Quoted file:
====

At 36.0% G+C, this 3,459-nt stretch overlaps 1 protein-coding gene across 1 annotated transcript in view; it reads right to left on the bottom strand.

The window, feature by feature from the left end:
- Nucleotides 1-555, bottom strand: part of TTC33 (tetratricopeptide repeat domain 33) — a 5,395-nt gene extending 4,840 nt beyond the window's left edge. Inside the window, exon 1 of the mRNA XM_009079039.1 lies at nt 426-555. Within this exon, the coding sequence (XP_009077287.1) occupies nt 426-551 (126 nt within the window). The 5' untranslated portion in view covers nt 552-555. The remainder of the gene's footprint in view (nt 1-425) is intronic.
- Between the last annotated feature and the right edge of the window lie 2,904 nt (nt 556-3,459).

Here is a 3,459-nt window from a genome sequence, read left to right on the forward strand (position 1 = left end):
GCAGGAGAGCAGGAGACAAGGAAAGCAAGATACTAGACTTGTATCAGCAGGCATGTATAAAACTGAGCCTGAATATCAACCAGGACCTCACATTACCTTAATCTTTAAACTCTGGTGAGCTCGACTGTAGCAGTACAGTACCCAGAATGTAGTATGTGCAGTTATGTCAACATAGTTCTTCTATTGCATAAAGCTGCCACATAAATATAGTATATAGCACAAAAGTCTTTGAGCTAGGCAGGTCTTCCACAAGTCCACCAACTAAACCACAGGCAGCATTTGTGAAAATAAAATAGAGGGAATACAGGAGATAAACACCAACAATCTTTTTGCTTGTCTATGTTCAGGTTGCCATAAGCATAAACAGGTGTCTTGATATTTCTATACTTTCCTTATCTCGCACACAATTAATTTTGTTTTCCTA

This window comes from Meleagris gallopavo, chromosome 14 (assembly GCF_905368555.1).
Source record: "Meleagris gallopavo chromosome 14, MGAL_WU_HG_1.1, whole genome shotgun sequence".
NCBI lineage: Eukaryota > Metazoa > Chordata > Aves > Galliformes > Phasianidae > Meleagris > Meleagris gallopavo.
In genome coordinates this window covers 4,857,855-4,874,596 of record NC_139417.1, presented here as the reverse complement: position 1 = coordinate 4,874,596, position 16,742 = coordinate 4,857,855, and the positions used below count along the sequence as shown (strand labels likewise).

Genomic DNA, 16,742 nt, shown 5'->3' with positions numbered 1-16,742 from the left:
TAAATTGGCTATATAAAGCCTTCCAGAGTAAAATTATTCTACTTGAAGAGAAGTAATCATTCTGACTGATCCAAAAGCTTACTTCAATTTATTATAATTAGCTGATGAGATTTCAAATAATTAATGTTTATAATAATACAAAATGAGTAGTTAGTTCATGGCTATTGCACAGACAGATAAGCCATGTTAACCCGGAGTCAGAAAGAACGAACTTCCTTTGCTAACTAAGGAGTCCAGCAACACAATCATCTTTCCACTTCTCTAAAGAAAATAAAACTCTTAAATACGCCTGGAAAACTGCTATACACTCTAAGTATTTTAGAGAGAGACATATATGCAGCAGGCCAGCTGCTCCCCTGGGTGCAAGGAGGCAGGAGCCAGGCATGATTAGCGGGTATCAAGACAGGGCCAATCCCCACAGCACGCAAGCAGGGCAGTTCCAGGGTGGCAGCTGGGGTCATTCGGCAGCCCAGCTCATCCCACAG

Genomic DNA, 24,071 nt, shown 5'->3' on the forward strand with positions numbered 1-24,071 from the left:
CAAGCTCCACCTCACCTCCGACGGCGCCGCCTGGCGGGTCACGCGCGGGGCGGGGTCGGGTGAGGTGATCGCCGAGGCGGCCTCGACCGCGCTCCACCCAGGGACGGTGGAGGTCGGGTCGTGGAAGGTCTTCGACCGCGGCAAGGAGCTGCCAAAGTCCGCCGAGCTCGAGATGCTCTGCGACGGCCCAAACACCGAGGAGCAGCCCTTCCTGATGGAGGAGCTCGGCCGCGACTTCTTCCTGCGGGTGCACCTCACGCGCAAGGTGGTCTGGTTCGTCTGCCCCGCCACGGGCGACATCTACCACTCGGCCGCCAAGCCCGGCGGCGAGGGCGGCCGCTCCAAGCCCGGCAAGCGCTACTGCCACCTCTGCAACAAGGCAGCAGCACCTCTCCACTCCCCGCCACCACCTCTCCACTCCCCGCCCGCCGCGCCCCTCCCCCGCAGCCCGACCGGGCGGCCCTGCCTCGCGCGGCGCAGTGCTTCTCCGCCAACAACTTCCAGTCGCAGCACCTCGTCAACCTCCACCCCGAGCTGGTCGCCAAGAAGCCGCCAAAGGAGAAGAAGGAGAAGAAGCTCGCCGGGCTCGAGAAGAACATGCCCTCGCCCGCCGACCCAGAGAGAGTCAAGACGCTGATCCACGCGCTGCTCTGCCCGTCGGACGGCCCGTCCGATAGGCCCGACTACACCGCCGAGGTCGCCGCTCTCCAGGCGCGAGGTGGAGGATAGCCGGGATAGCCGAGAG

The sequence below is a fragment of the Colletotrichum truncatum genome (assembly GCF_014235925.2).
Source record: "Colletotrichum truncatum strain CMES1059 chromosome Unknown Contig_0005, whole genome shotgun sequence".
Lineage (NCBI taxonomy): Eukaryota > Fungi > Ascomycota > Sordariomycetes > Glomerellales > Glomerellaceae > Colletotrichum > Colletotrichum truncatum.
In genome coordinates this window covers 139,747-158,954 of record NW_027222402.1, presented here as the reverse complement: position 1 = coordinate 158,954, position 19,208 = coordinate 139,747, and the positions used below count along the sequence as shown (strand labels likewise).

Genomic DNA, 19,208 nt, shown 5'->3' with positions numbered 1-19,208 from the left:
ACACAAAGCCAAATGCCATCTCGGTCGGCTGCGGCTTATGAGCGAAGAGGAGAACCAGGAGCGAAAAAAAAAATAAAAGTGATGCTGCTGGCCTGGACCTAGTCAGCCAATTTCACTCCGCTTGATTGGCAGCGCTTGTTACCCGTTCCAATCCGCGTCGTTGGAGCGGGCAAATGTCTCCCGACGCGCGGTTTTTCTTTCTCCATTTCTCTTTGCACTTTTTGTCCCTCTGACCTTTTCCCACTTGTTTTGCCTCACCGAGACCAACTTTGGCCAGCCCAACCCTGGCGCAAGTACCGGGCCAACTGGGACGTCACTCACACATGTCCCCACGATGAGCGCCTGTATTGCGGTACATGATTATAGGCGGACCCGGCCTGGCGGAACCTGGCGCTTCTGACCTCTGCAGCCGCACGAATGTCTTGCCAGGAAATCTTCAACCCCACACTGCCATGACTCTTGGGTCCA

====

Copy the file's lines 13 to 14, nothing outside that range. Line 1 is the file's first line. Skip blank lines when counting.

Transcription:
Genomic DNA, 24,071 nt, shown 5'->3' on the forward strand with positions numbered 1-24,071 from the left:
CAAGCTCCACCTCACCTCCGACGGCGCCGCCTGGCGGGTCACGCGCGGGGCGGGGTCGGGTGAGGTGATCGCCGAGGCGGCCTCGACCGCGCTCCACCCAGGGACGGTGGAGGTCGGGTCGTGGAAGGTCTTCGACCGCGGCAAGGAGCTGCCAAAGTCCGCCGAGCTCGAGATGCTCTGCGACGGCCCAAACACCGAGGAGCAGCCCTTCCTGATGGAGGAGCTCGGCCGCGACTTCTTCCTGCGGGTGCACCTCACGCGCAAGGTGGTCTGGTTCGTCTGCCCCGCCACGGGCGACATCTACCACTCGGCCGCCAAGCCCGGCGGCGAGGGCGGCCGCTCCAAGCCCGGCAAGCGCTACTGCCACCTCTGCAACAAGGCAGCAGCACCTCTCCACTCCCCGCCACCACCTCTCCACTCCCCGCCCGCCGCGCCCCTCCCCCGCAGCCCGACCGGGCGGCCCTGCCTCGCGCGGCGCAGTGCTTCTCCGCCAACAACTTCCAGTCGCAGCACCTCGTCAACCTCCACCCCGAGCTGGTCGCCAAGAAGCCGCCAAAGGAGAAGAAGGAGAAGAAGCTCGCCGGGCTCGAGAAGAACATGCCCTCGCCCGCCGACCCAGAGAGAGTCAAGACGCTGATCCACGCGCTGCTCTGCCCGTCGGACGGCCCGTCCGATAGGCCCGACTACACCGCCGAGGTCGCCGCTCTCCAGGCGCGAGGTGGAGGATAGCCGGGATAGCCGAGAG